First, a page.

I started by taking my photos out of doors but it was sunny and with it being fairly light coloured wood, the photos were pretty much burned out and you couldn't really see the detail of the spoon, and bearing in mind my recent promise to give better photos, I scrapped those and took some more in-doors.
As you can see, compared to my frosts knife, the spoon is only the size of an average tea spoon. I am hoping it will darken as the air acts upong the newly carved surfaces.

I really quite like the reverse sweep at the top end of the handle - it makes the spoon more tactile and adds a further dimension to the overall shape. You will notice also that I have not over cranked the spoon, which is a real temptation for me as I love the look of cranked spoons but often end up with something more like a laddle which is not really condusive to eating with.

Saturday, 3 August 2013

SPOON # 31 - Saturday 3rd August

Well, it's Spoonfest weekend and I am sitting at home feeling sorry for myself wishing I was there. I can't remember now the original reasons why I decided that I wouldn't be able to go this year - I'm going to blame Julian - but all I know is that in the end there was nothing stopping me from going other than leaving it too late to get tickets and organise travel.

So, I thought this week's spoon should have some kind of Spoonfest connection, and here it is.

Simon Hill is a tree surgeon from Cheshire (I think) who I met at last year's Spoonfest. Julian had know Simon for some time prior to that due to Bushcraft UK and some communications they had shared through that forum and we ended up camping next to him and his wife and daughter. He is a really nice and friendly bloke and after that meeting I began following his blog, which I really enjoy.

Simon has developed a couple of quite recognisable designs of spoon and is also an incredible chip carver. Have a look at his blog as it is very informative.

Recently Simon posted an item about carving pot hangers on the backs of cooking and serving spoons, along with a simple tutorial. I have seen these types of spoons before but have never actually done one so thought I'd give it a go, following his instructions and using one of his designs as the starting point.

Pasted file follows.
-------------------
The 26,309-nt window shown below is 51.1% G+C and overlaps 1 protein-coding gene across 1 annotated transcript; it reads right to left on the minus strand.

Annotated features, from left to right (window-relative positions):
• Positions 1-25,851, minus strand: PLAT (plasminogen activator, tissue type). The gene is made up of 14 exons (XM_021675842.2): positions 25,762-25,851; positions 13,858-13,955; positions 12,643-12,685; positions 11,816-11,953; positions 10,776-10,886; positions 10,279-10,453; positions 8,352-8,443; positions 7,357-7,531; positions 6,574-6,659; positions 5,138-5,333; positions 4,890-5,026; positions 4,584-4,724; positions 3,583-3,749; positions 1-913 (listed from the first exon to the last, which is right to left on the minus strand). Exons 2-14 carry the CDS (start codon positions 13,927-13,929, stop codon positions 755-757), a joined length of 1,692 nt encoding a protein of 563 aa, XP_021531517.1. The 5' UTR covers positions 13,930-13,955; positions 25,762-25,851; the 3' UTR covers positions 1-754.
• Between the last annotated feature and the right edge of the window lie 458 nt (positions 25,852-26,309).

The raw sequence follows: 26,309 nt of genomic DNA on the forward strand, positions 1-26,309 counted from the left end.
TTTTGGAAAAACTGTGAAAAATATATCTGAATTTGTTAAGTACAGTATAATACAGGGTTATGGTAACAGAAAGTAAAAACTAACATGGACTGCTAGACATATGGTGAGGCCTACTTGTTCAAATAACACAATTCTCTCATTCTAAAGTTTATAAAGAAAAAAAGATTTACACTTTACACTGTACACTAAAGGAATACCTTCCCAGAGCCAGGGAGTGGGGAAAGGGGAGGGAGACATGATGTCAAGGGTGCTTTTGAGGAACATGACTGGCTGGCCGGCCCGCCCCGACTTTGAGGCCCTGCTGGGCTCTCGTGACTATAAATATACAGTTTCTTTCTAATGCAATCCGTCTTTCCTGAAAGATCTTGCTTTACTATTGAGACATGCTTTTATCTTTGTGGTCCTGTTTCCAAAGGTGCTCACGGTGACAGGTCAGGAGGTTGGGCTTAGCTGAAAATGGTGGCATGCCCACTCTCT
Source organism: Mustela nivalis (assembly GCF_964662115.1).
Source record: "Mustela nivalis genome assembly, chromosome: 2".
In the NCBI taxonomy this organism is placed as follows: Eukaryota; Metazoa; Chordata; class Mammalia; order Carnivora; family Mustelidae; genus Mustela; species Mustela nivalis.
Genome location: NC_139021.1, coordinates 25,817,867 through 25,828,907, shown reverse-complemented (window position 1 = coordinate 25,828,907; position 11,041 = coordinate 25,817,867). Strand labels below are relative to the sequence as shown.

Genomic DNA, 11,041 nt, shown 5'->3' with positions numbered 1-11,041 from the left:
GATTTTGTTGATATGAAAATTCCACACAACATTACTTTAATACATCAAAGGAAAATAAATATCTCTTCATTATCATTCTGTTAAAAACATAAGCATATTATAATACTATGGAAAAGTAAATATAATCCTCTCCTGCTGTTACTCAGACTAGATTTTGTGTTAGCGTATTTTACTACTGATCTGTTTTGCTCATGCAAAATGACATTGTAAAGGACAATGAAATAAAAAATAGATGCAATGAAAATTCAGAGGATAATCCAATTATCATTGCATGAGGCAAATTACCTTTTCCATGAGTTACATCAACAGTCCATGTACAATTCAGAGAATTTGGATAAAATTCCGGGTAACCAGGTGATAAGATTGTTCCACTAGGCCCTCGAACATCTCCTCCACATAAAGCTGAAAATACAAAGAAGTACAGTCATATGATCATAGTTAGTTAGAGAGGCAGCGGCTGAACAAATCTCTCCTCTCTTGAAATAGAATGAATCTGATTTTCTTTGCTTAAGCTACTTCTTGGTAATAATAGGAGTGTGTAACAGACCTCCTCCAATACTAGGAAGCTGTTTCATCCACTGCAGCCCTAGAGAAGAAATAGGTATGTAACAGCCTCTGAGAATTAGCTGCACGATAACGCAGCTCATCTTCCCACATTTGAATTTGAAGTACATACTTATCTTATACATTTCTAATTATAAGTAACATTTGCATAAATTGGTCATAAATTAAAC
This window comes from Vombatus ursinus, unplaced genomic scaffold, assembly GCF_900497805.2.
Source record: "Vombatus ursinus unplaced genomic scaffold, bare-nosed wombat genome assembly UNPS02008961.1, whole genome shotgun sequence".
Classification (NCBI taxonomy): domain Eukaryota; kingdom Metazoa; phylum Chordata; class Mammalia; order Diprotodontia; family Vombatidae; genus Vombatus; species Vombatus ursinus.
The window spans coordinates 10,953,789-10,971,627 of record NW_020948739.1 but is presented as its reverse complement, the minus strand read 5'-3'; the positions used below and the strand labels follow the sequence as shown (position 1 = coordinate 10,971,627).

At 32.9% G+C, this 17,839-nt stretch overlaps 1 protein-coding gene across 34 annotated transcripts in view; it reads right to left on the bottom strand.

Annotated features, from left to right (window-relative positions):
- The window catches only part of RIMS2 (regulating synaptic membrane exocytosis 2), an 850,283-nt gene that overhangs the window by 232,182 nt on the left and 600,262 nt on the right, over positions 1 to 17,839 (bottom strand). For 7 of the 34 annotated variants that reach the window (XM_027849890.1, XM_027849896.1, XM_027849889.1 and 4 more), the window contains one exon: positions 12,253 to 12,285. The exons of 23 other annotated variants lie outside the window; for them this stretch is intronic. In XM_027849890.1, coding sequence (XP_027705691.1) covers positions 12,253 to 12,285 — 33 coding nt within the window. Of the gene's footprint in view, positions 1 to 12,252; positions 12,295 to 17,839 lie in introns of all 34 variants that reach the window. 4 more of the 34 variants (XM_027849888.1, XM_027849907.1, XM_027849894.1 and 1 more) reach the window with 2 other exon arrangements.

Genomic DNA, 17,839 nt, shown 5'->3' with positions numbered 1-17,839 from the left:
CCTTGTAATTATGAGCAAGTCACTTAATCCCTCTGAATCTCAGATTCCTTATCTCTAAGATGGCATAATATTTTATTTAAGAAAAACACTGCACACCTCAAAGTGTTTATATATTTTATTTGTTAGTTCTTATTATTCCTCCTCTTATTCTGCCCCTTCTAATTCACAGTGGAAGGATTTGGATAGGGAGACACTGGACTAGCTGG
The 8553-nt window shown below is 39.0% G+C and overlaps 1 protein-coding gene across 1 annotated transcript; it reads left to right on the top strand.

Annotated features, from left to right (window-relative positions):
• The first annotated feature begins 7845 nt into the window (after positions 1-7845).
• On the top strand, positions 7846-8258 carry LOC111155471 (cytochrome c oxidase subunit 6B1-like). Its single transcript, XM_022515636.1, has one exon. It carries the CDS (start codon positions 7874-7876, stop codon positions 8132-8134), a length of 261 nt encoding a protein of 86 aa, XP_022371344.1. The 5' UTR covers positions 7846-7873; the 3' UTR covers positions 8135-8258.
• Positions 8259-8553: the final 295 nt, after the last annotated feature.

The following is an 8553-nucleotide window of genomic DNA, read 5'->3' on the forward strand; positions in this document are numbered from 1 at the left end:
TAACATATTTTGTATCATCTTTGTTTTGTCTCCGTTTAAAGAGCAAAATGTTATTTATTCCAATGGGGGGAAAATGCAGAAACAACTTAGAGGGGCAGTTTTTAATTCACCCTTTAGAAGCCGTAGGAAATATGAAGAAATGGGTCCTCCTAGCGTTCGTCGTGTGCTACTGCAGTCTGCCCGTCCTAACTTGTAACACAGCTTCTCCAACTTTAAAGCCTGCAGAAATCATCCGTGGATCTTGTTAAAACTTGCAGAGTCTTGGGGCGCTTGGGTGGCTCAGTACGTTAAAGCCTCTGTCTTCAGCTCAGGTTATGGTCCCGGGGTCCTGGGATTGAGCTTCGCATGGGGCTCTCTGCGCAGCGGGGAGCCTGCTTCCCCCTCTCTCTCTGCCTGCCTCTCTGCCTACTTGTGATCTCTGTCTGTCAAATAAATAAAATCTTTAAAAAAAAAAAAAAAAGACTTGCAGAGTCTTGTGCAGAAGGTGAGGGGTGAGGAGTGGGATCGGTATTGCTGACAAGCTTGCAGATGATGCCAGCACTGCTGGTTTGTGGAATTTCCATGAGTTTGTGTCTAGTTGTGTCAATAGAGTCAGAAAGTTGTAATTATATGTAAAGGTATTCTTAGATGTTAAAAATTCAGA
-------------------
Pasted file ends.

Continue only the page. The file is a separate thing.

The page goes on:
You can clealy see the pot hanger on the back of the spoon....

...and here it is in action.

It is a large sycamore spoon - I have put my frosts carving knife in the picture for size comparison. It was a joy to carve as this particular design lends itself to long straight cuts. I did make a fatal error on this particular spoon which, though maybe not noticable on the pictures, will mean the spoon having a fairly short working life, I think. I'll try to explain: if you look at the picture of the side profile of the spoon, you will see that there are two main angles which meet at the widest part of the bowl. These angles are cut from opposite directions and should meet neatly at the bowl. Unfortunately, I got carried away with my new Nic Westermann axe and over-shot the cut which no amount of knife work can get rid of without drastically changing the shape of the spoon. And whilst it doesn't look too bad now, I imagine with use - warm washing up water and snagging on tea towels - it will probably split. I guess I'll just have to wait and see. The spoon still needs drying properly, and then oiling and I intend to do a little chip carving on the handle at some point, too.